Chris Shaw posted a new SQL Quiz where he asks: “What are the largest challenges that you have faced in your career and how did you overcome those?”
For some reason, SQL has always seemed very natural to me, so I tend to run into more problems with front-end languages (and writing blog posts in a timely fashion, apparently!). But of course, no matter how naturally things come, there will always be challenges (else what fun would it be?).
I guess the biggest challenge I had was a week or two after I took my first SQL Server job. I had no experience with SQL Server, and my only real database experience was writing simple queries against some Sybase db’s to streamline QA processes at the previous company. At this job, one of my bigger responsibilities was to maintain these two big reporting databases. These db’s were populated from our own daily processes, as well as files received monthly from different vendors and clients, and both were littered with problems.
So I’d been there for a week, and we got a call from client x (a large health insurance provider) saying that the numbers we’d reported for campaign z were way off (something like 3x the number of applications they had on the books from this campaign). So my introduction to this clients’ database began. What I saw was nothing short of appalling. The monthly loads were being done by DTS packages that had not even a hint of data cleansing or error handling. I actually found binders full of looseleaf pages inscribed with individual lead id’s that were deleted (manually) from the file each month. Yikes.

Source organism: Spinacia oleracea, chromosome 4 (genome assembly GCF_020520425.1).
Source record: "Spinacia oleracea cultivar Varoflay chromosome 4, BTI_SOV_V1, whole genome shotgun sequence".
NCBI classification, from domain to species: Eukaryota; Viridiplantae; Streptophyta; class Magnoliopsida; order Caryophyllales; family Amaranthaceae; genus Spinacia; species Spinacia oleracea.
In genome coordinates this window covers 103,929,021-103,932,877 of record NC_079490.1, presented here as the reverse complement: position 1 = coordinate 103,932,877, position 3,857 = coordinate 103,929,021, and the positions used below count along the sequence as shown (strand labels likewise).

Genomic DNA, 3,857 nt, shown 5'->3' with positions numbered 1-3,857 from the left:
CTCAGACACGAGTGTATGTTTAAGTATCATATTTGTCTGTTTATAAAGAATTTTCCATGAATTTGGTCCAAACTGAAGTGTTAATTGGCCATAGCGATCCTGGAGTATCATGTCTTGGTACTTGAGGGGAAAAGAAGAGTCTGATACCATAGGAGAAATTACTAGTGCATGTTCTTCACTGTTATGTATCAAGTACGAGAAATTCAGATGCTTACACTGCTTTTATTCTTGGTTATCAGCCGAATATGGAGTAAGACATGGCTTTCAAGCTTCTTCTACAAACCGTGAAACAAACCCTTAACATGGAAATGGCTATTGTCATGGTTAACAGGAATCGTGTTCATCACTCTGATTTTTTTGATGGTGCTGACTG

But it got worse. The legend responsible for keeping these tomes had eventually decided “if I disable the constraints on these tables, then I won’t have to do all this manual data scrubbing each month, and that sure would be more efficient” and promptly disabled all constraints. Maybe they planned to go back and do the data cleansing afterwards, maybe not, but it was never done.
All told we found that this had been going on for about a year, and that some months the process to load the files had been executed 2-5 times. It was not *terribly* hard to clean up the data so that constraints could be re-enabled, the hard part was documenting everything that had happened in excruciating detail for the client. What was terribly hard was rewriting the DTS packages, because I needed to create staging areas for each of 14 pairs of tables, and write queries to enforce different product specific business rules on each pair.
At the end of the ordeal (it took about a month to resolve completely) we were in pretty good shape. Load times for the monthly files went from days to minutes, and we never had the data integrity issues again. Looking back it was a good experience, because it taught me to never compromise when it comes to data integrity (and at the earliest possible point of my career). But for a few weeks there it was hell!
I guess I will pass the baton to Mark Smith, I’m sure that he’ll have some good ones